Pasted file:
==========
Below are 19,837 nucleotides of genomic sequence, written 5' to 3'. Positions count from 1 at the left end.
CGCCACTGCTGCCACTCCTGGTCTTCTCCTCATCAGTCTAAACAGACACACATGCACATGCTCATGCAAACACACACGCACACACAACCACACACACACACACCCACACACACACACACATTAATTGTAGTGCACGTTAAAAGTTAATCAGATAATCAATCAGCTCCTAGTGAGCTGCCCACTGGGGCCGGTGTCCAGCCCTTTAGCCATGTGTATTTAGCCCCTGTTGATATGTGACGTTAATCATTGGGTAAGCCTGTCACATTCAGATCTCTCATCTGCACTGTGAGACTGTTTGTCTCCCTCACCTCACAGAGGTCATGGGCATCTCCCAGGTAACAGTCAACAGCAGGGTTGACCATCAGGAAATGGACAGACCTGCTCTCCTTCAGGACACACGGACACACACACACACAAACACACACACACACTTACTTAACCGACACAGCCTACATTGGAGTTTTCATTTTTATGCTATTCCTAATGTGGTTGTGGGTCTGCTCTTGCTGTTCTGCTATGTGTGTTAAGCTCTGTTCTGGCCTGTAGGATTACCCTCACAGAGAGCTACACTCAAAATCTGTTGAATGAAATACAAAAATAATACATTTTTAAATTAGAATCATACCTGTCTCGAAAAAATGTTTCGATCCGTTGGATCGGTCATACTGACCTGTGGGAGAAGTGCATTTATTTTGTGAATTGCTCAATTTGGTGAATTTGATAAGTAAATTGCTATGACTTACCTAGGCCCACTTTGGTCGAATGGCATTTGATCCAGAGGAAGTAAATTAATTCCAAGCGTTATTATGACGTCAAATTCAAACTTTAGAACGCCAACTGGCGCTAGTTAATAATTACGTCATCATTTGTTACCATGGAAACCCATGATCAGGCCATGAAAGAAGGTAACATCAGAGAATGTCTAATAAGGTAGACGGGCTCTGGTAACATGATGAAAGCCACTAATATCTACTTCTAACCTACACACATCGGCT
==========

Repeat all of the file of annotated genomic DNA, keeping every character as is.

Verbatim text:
Below are 19,837 nucleotides of genomic sequence, written 5' to 3'. Positions count from 1 at the left end.
CGCCACTGCTGCCACTCCTGGTCTTCTCCTCATCAGTCTAAACAGACACACATGCACATGCTCATGCAAACACACACGCACACACAACCACACACACACACACCCACACACACACACACATTAATTGTAGTGCACGTTAAAAGTTAATCAGATAATCAATCAGCTCCTAGTGAGCTGCCCACTGGGGCCGGTGTCCAGCCCTTTAGCCATGTGTATTTAGCCCCTGTTGATATGTGACGTTAATCATTGGGTAAGCCTGTCACATTCAGATCTCTCATCTGCACTGTGAGACTGTTTGTCTCCCTCACCTCACAGAGGTCATGGGCATCTCCCAGGTAACAGTCAACAGCAGGGTTGACCATCAGGAAATGGACAGACCTGCTCTCCTTCAGGACACACGGACACACACACACACAAACACACACACACACTTACTTAACCGACACAGCCTACATTGGAGTTTTCATTTTTATGCTATTCCTAATGTGGTTGTGGGTCTGCTCTTGCTGTTCTGCTATGTGTGTTAAGCTCTGTTCTGGCCTGTAGGATTACCCTCACAGAGAGCTACACTCAAAATCTGTTGAATGAAATACAAAAATAATACATTTTTAAATTAGAATCATACCTGTCTCGAAAAAATGTTTCGATCCGTTGGATCGGTCATACTGACCTGTGGGAGAAGTGCATTTATTTTGTGAATTGCTCAATTTGGTGAATTTGATAAGTAAATTGCTATGACTTACCTAGGCCCACTTTGGTCGAATGGCATTTGATCCAGAGGAAGTAAATTAATTCCAAGCGTTATTATGACGTCAAATTCAAACTTTAGAACGCCAACTGGCGCTAGTTAATAATTACGTCATCATTTGTTACCATGGAAACCCATGATCAGGCCATGAAAGAAGGTAACATCAGAGAATGTCTAATAAGGTAGACGGGCTCTGGTAACATGATGAAAGCCACTAATATCTACTTCTAACCTACACACATCGGCT